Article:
This website provides a profile of Sharron Dalton and introduces you to her work in Nutiriton and Public Health. You will explore Dr. Dalton's recent book Our Overweight Children: What Parents, Schools, and Communities Can Do to Control the Fatness Epidemic. FInd a sketch of her presentations and workshops for professional and community groups.
Our overweight Children: What Parents, Schools, and Communities Can Do to Control the Fatness Epidemic includes:
* A discussion of what obesity is, what causes it, and why it matters
* A review of various remedies and their results
* A comparison of specific strategies and programs for children
* A plan for parents, health professionals, and school and community leaders to work together to confront childhood obesity
The United States is facing a health crisis of epidemic proportions: children are gaining weight younger and faster than ever before. With the prospect of becoming the most obese generation of adults in history, they are already turning up with an alarming assortment of "grown-up" maladies, from type 2 diabetes to high blood pressure. This book takes a clear-eyed look at what's behind the statistics and diagnoses, and what can be done about the major health crisis among American children.
For more information and excerpts from Our Overweight Children click here!
REVIEWERS COMMENTS: Our Overweight Children
Journal of Nutrition Education and Behavior, Sept/Oct 2005
The book is an easily read textbook, a quick reference guide to aspects of the obesity issue, and a straightforward handbook of suggestions specific to each group held responsible for children’s health. Boxed information and suggestions highlight practical information, and the summaries of each chapter are succinct. The reader is directed to current references, covering each topic comprehensively. It is a basic “must-read” for families, health professionals, and community leaders.
click here for the full review
The Lancet, September 18, 2004
"Sharron Dalton has critically analysed the roots of this epidemic. Starting by describing the causes of obesity, she goes on to detail how we can fight back. Her style is excellent, and she is especially interesting because she is describing real stories that, unfortunately, are common to every American family. Is there a solution? She proposes a united approach: a global effort involving parents, health professionals, schools, and community leaders. But her best message is a simple one and an old one; a little bit of what you fancy won't do you any harm, with nothing in excess.”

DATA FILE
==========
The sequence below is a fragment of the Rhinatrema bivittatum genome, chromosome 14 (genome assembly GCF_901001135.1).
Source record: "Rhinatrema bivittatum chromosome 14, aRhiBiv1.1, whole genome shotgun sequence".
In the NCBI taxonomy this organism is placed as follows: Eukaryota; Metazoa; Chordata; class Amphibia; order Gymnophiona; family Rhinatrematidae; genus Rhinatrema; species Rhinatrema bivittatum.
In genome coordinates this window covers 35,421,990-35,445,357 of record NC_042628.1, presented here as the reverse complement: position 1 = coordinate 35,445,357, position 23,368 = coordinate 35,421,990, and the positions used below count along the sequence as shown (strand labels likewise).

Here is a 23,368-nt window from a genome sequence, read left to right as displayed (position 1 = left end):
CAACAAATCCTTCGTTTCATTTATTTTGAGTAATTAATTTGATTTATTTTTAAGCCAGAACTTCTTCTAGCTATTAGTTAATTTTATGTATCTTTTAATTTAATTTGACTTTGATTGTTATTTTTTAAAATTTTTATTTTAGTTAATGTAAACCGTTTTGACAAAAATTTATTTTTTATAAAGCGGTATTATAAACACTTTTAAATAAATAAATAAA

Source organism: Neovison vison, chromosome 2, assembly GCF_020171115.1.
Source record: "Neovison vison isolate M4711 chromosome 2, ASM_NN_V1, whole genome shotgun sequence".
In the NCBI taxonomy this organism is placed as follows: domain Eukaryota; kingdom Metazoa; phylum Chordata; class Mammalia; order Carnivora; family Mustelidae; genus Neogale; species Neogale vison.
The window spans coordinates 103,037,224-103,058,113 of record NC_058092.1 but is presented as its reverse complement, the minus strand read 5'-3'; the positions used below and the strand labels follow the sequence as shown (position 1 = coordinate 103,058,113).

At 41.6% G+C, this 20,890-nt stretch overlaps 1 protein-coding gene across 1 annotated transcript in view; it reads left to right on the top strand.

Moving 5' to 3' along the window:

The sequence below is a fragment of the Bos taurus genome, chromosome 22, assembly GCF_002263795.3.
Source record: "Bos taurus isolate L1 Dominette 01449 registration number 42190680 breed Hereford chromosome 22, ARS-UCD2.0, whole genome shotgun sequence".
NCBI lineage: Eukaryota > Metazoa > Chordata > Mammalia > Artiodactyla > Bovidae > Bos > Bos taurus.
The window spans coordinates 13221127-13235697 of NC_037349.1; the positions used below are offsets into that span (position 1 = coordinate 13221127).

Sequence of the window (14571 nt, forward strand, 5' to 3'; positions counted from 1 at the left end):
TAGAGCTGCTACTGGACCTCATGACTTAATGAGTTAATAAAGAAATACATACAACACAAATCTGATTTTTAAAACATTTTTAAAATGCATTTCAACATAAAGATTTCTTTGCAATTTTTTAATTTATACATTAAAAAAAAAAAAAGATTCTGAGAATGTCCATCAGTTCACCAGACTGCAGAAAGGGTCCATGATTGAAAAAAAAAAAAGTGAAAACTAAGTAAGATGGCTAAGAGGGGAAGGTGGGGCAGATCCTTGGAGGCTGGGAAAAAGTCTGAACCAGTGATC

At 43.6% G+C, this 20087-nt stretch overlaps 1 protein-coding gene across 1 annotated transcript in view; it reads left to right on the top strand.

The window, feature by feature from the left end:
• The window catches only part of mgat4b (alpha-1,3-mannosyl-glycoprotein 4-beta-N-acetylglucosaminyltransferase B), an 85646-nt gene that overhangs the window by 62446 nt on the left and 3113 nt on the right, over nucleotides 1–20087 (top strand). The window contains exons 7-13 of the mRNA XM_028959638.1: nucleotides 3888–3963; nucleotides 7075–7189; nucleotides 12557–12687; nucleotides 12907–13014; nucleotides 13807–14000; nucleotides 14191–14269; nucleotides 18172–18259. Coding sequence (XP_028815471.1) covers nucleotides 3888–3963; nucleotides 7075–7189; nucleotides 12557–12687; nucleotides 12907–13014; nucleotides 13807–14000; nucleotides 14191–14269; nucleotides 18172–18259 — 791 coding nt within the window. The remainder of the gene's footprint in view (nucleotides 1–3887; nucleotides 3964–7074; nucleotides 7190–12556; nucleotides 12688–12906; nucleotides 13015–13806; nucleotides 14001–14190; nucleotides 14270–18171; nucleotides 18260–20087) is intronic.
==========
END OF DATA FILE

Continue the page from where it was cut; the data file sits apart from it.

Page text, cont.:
New York Times, May 11, 2004
Our overweight Children. . .”offers much valuable advice on how parents and communities can address the problem. But what really comes across is that understanding obesity is not easy.”
Times Educational Supplement (UK), June 11, 2004
“If you want to arm yourself, or someone else, with an understanding of the seriousness of childhood obesity, this is the source you need. If some of the proposed solutions seem idealistic—community action to promote play and activity areas; pressure on the food industry on portion size and ingredients—we only have to ask whether it is not worth at least attempting to effect radical change in order to protect the health of our children and future adults.”
A note about Our Overweight Children from a mother and dietitian who has worked with families and children for many years.
“I just finished your book and I LOVED it! What a wonderful, beautifully written book-- thorough, heartwarming and practical. I cheered your attention to detail and recommendations at every turn of the page. I especially liked the literature review and discussion of the discrimination of overweight children. Your recommendations for personal and societal changes are practical and have inspired me to be an even stronger voice in our school system....Bravo. I was so impressed with your book that I wrote a wonderful review on Amazon. I hope my review encourages more people to read your wise and kind words.”
Downloadable eBook version available through Amazon.com, $12.95

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